beercastionWhere to go? Everywhere. Having one or two “must” stops is important. Checking when they are open is critical.  Once you hit the ground, start talking to locals. This is a perfect way to find one of those new spots that has yet to make it on your radar. Plus most locals are excited to share their city.

When you set out on your travels, your expectations can play a huge part in the experience. Knowing exactly what to expect vs. being 100% surprised…what is your preference? I’ve been disappointed by some of the breweries I love the most and fell in love with breweries I had never heard of.

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5 Rabbit Cerveceria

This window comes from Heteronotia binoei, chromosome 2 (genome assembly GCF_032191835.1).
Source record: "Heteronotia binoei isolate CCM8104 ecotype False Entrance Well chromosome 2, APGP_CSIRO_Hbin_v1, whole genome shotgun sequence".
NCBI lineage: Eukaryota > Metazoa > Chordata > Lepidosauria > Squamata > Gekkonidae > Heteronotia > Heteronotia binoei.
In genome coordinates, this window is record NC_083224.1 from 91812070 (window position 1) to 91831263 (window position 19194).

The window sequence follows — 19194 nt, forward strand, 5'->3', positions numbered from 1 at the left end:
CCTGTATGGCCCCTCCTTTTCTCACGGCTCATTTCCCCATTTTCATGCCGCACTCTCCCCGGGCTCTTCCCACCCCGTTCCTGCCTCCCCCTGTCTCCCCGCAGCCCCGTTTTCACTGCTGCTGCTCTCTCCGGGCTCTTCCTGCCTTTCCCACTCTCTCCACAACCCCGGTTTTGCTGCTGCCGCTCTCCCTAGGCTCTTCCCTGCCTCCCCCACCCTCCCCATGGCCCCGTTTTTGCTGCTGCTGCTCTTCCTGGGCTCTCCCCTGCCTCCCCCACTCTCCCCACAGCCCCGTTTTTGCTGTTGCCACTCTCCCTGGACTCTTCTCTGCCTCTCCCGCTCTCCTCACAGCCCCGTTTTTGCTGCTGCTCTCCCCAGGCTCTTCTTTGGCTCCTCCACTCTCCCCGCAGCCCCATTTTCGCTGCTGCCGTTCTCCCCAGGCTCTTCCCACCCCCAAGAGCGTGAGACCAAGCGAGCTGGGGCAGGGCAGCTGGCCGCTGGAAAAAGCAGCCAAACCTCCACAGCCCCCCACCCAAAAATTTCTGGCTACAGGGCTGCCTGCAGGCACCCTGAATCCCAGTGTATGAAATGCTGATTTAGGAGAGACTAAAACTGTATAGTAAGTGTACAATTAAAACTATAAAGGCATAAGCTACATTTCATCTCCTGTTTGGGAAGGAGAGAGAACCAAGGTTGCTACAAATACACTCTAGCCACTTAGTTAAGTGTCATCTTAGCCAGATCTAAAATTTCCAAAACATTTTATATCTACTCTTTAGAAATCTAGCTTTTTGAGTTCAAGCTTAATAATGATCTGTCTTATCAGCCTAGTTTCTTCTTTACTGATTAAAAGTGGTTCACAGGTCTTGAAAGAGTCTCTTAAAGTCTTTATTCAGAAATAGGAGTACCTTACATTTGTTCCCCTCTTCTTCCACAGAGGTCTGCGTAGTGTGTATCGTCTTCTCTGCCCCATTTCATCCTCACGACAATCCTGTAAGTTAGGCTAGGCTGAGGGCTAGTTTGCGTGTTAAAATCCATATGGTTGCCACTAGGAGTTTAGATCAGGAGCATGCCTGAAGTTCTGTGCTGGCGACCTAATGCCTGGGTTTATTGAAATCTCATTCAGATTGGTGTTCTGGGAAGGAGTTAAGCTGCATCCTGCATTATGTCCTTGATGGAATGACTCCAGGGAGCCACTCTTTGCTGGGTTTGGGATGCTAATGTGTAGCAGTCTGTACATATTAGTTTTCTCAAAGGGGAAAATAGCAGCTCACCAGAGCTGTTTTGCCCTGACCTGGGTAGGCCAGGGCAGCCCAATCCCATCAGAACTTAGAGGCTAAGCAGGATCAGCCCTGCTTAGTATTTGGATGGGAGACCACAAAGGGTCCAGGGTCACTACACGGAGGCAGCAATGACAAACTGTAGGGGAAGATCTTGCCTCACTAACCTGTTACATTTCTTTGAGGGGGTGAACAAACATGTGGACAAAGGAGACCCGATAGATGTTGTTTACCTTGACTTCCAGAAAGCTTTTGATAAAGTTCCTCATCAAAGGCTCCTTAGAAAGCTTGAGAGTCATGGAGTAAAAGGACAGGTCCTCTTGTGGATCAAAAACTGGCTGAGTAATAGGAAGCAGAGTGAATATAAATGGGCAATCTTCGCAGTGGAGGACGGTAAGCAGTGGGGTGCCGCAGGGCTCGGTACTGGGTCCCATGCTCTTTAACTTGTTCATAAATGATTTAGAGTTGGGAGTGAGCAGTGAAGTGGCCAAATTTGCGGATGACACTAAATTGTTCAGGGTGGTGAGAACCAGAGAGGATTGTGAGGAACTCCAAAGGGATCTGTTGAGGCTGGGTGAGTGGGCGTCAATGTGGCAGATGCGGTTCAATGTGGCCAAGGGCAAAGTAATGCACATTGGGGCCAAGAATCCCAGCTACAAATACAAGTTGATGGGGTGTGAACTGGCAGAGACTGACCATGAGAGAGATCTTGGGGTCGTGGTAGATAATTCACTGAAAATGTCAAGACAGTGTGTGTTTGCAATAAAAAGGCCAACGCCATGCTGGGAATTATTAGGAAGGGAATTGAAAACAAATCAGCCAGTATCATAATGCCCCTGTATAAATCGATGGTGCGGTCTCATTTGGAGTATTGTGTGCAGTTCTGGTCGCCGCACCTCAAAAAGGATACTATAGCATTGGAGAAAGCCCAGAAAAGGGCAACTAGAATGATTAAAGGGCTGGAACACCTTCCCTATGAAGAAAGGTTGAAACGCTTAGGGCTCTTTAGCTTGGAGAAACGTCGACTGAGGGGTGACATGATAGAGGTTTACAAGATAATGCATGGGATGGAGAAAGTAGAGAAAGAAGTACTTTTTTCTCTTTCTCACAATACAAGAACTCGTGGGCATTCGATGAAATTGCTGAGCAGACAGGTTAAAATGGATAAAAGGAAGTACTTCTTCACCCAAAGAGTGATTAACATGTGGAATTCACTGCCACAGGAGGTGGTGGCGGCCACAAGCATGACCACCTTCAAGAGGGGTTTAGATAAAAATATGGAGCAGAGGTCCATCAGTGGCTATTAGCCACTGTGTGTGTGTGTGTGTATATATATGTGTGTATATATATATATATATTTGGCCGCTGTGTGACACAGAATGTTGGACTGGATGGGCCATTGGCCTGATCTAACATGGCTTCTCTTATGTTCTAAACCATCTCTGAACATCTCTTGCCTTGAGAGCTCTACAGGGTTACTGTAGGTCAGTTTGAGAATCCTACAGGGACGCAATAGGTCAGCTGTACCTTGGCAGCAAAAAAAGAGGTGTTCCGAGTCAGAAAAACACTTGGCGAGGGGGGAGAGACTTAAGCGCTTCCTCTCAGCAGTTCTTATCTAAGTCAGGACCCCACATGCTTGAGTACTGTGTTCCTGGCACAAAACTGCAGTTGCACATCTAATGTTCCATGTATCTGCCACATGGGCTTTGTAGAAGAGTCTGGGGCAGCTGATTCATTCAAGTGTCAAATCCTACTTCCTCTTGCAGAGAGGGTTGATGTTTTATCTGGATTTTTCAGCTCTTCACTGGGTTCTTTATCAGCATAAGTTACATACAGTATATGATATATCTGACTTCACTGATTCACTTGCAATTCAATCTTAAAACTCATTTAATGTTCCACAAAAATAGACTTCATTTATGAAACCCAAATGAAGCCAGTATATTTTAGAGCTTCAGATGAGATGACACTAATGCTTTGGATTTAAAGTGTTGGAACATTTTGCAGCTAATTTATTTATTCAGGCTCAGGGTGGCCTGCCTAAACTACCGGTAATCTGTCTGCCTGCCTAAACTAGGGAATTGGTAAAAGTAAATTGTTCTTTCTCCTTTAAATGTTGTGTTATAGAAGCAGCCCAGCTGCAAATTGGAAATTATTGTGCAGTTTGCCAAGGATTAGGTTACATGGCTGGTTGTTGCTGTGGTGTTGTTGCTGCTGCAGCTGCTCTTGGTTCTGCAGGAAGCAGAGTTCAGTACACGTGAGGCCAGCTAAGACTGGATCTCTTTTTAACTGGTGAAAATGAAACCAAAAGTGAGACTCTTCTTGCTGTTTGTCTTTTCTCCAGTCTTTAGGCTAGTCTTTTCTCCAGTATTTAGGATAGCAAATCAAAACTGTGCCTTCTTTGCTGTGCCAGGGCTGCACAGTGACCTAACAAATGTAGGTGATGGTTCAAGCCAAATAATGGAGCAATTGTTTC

Here’s what I knew about 5 Rabbit before my visit.

  1. Latin inspired brewery: Not quite sure what this really means to me, but hey.
  2. Not a hop forward lineup: As a fan of the hop, it will be interesting to see how this plays out.
  3. Randy Mosher has a stake in the ownership: Cool-factor 100
  4. Not a fan of Donald Trump: (Read)5rabbit2

Their brewery is located in Bedford Park, Illinois in a grass lined commercial business park. Their building is nondescript. When you walk in, you’re greeted by a large warehouse brewery with ample room to grow. High ceilings and wide open.  You are also greeted by an extremely friendly tasting room staff. The tasting “room” area is in the warehouse and is delineated with wood barriers and decorations that let you know you’re in a right spot. I was taken aback by the size of their space, knowing that they were still on the smaller side, but i think they will be growing into it just fine.

The beer line-up of that day:

  • 5 Vulture Oaxacan
  • 5 Rabbit Golden Ale
  • Gringolandia Super Pils
  • 5 Grass Hoppy Ale
  • Yodo Con Leche
  • Lulo Galactico Telefantastico DIPA